On Sunday, the New York Times published its now-infamous "Vows" column about newlyweds Carol Anne Riddell and John Partilla, who met at their kids' Upper West Side pre-kindergarten class, fell madly in love, and dumped their respective spouses to be with each other.
The piece set off a firestorm of controversy in the blogosphere and on Twitter, with readers alternately blasting the couple for going public with their story (and the Times' for publishing it), or commending them both for their honesty.
On Monday, Forbes' Jeff Bercovici quoted Riddell as saying that she and Partilla had participated in the story because they just wanted "one honest account of how this happened for our sakes and for our kids' sakes." By Tuesday, Riddell's ex-husband Bob Ennis had weighed in to Forbes with the view that the piece was a "choreographed, self-serving piece of revisionist history", adding that while "people lie and cheat and steal all the time...rarely does a national news organization give them an unverified megaphone to whitewash it." Yesterday, Partilla admitted to Page Six that he regretted participating in the piece, and wouldn't have done so if he and Riddell had had any inkling of the nerve it would strike.
The story made me queasy for many reasons, not the least of which was the way in which the devastation of two families was positioned as a Romeo and Juliet tale of star-crossed lovers, but with the twist of blending a happily-ever-after ending with a story of hope and renewal; or the way in which the two ghost-exes were so casually "disappeared", or the way in which readers were asked to believe that when the heart wants what the heart wants--and then marches out and brashly takes it--all one really needs in the aftermath is a little Bob Marley, because everything's gonna be alright.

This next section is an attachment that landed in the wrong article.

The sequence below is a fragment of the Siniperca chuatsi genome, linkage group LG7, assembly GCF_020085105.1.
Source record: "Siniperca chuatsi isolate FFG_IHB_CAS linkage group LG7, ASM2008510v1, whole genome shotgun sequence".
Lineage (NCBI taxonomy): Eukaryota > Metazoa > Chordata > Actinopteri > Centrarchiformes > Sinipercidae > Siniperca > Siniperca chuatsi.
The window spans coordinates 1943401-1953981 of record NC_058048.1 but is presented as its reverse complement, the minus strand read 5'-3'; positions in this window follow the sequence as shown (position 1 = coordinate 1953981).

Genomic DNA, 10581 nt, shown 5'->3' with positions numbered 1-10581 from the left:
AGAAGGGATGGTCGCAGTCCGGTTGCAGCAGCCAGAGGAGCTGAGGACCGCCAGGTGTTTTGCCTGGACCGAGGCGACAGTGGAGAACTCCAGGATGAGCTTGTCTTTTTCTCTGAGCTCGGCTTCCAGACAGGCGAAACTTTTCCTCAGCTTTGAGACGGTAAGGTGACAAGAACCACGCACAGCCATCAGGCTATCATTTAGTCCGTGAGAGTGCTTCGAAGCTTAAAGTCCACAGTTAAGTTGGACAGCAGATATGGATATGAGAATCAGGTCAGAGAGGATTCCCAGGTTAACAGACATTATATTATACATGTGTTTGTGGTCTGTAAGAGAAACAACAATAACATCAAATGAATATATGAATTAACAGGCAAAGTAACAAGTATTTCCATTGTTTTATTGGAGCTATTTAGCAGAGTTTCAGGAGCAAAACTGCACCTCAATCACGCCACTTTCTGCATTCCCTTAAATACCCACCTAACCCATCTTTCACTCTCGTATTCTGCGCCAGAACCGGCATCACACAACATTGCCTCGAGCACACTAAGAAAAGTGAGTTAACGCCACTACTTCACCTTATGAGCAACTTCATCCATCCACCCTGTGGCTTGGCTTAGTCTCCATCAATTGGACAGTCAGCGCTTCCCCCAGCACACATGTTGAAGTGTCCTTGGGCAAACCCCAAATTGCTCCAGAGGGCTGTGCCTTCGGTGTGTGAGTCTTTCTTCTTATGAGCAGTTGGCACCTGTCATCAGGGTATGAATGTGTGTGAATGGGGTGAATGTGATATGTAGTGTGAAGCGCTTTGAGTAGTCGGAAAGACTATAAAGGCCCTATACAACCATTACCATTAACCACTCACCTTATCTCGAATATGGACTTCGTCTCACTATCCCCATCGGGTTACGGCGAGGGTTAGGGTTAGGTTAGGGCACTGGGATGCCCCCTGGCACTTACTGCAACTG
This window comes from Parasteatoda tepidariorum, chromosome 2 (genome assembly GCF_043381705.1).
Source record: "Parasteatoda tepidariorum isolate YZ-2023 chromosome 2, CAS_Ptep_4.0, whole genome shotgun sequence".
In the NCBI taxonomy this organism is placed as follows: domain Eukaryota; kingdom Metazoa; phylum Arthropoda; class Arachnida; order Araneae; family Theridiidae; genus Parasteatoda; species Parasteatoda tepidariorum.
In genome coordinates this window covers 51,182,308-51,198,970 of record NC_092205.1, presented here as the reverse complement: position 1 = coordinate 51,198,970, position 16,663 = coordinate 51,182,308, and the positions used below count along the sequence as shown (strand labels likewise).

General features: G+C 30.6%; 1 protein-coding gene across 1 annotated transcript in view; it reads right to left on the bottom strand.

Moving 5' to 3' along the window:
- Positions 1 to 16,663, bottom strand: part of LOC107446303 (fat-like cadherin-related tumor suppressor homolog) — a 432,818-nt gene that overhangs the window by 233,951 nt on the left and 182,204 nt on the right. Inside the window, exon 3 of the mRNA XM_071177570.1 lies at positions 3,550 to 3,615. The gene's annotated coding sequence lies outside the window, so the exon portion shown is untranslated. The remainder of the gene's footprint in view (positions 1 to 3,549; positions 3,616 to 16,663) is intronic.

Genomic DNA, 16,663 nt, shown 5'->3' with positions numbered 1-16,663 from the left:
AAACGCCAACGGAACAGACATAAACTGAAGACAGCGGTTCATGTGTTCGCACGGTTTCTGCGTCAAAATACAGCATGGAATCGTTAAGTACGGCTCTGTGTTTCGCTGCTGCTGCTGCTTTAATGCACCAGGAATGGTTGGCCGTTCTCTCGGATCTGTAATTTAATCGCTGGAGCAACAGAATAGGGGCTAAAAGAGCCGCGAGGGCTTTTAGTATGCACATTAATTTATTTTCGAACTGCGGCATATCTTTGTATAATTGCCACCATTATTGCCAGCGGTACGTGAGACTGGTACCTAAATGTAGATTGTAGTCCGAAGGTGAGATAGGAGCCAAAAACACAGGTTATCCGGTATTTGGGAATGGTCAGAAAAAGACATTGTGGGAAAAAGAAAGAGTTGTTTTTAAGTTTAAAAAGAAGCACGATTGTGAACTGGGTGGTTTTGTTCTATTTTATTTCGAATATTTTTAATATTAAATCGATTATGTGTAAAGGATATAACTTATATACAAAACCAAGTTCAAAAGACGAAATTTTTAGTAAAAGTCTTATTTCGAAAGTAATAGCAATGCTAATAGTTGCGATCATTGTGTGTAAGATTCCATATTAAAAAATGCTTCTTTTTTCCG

Let me be clear. This is not an argument against divorce. Nor am I passing moral judgment on two people who fell in love and decided to leave their marriages to be with each other. People do what they do for all kinds of reasons, and it's not my place or desire to judge their choices. What does trouble me, however, is the apparently delusional manner in which these two people view the consequences of their choices on the people around them.
I say delusional, because Riddell and Partilla think they're having a sophisticated divorce, by which I mean that they believe, as many people do in our culture, that it is possible to divorce and wreak havoc in the lives of others, and somehow go about it in a civilized manner. They're so sure that this is what they're doing, and are so seduced by the idea that they their divorce is a thoroughly modern model from which others can learn ("We are really proud of our family and proud of the way we've handled this situation over the past year," Riddell told Bercovici), they chose to tell their story in the Times' "Vows" column, the apotheosis of stylish and urbane marital modernity.
What they don't know yet--but will almost certainly find out--is that there is no such thing as a sophisticated divorce--even if you're a triathlete advertising executive or glamorous TV anchor with a Pepsodent smile who dresses for her second marriage in a white strapless Nicole Miller.
There's no such thing as a sophisticated divorce because when you get divorced and you have young children, no matter how devoted or high quality a parent you are, no matter how much expert advice you seek out to get your kids through, no matter how responsibly and maturely you handle the situation, no matter how much you wish it weren't so, you are setting off an IED in your children's lives. There's simply no getting around that; yet it's something that divorcing parents--especially those who have uncomfortable and messy guilts of their own to assuage--often prefer not to think about.